When is a Puritan not a Puritan?
When I was in graduate school, doing research on the English Reformation, one of my teachers said, “You know, you are going to have to go to England and continue this research: they actually still fight about this stuff there.” I am nonetheless regularly surprised by the vehemence with which people (usually Americans) contend -- sometimes without, sometimes with threats and force -- that Puritans and Separatists are mutually exclusive. They usually know one, and only one, thing about each group: that one thing is normally membership in the Church of England -- the Puritans accepted membership in the Church of England, so the story goes, and the Separatists rejected it. That is, however, a distinction without a difference.
Andrew Cambers, in his 2011 study on Godly Reading: Print, Manuscript and Puritanism in England, 1580-1720 (Cambridge: Cambridge University Press, 2011), came up with this as a definition of Puritanism: “This book defines Puritanism as a way of characterising that strand of reformed Protestantism which is best known for its expression of dissatisfaction with the prevailing theological and ecclesiological state of the English church and for desiring its reform in line with the precepts of Calvinist theology. It argues that this desire for reform was rooted in a series of cultural practises which were used by the godly to deliberately set themselves apart from the majority of the population and to confirm them in their status as a persecuted minority” (p. 13). This definition has the virtue of picking out doctrine (Calvinism), church government (arguments against episcopacy), and “cultural practises” (a strong desire for sermons, which included gadding after the sermons of preachers in other parishes; the refusal of some ministers to wear the surplice; taking communion standing; and so on) as signs of puritanism, even if all of them were not present in any one person at a given time. Unlike “puritan,” an opprobrious term created by opponents, “godly” was a designation used by the godly themselves. This usage derived in part from the feeling that those so described could recognise one another just by their behaviour. So the Puritans did not really call themselves “Puritan.”
As Robert Charles Anderson convincingly points out in Puritan Pedigrees (Boston: NEHGS, 2018) “Puritanism” was something of a spectrum: on the one end, there was the conforming Puritan, who might even wear vestments and use the sign of the cross at baptism (both hideous Popish monstrosities); then there were the Presbyterians, the backbone of Cromwell’s movement, who rejected episcopacy but were happy for their own polity to manifest in the established church; then there were the “independents” or Congregationalists who gathered in single individual congregations; finally, at the other end, there were the fringe groups: the Family of Love, the Brownists, and the Separatists. These last groups certainly satisfy Cambers’ definition of “Puritan” in doctrine, Church government and cultural practises. But the continuum of radical Protestantism is not simply an interpretative tool: it is a valuable way of seeing interconnections between various groups, geographically, theologically, and genealogically.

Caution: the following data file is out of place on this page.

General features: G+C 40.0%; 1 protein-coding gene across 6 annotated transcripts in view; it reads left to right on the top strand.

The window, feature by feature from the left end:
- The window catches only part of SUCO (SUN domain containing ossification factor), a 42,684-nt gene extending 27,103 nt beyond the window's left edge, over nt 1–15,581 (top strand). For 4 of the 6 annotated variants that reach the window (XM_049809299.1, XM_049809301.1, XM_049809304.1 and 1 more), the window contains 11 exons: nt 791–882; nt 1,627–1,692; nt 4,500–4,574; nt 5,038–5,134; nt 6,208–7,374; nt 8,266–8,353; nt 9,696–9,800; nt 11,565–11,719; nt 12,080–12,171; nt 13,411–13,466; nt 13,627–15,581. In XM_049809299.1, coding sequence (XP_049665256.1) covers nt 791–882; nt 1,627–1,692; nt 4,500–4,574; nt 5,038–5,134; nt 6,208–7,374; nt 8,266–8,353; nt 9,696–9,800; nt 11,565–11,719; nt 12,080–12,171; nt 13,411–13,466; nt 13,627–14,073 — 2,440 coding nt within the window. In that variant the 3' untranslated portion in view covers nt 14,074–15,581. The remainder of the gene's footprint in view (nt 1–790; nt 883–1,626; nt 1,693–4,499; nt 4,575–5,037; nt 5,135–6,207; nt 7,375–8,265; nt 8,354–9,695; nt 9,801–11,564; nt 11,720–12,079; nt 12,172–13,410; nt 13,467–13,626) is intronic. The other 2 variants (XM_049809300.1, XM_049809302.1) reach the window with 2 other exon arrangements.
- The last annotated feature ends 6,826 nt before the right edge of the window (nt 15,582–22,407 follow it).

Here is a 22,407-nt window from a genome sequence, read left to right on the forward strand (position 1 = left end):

The distinction and division, at least the notional distinction, between the Puritans and Separatists seemed to arise in the United States. John Seelye’s book (Memory’s Nation: The Place of Plymouth Rock. Chapel Hill, NC: University of North Carolina Press, 1998), which I managed to complete -- and it was pretty hard slogging in parts -- is a marvellous review of how the Pilgrims have been re-imaged and re-imagined in every generation. He points out that the strict division between the Puritans and the Pilgrims arose in the nineteenth century, as the Puritans were blamed for hanging witches, persecuting Quakers, attacking Indians, and generally making everyone miserable. In short, it was H. L. Menken’s definition of Puritanism (“The haunting fear that someone, somewhere, may be happy”: “Clinical Notes by H. L. Mencken and George Jean Nathan,” The American Mercury, v. 4, n.13 [Jan 1925], p. 59). The Pilgrims, on the other hand, were the few, the happy few, who found religious liberty and freedom, and turkey with cranberry sauce, and lived in peace with everyone. Both are, of course, caricatures and neither is really accurate, except when viewed through nineteenth century lenses. But it is also clear that once shorn of nineteenth century (or even twenty-first century) baggage, the godly Pilgrims were both Puritans and Separatists, who came to America principally to be left alone.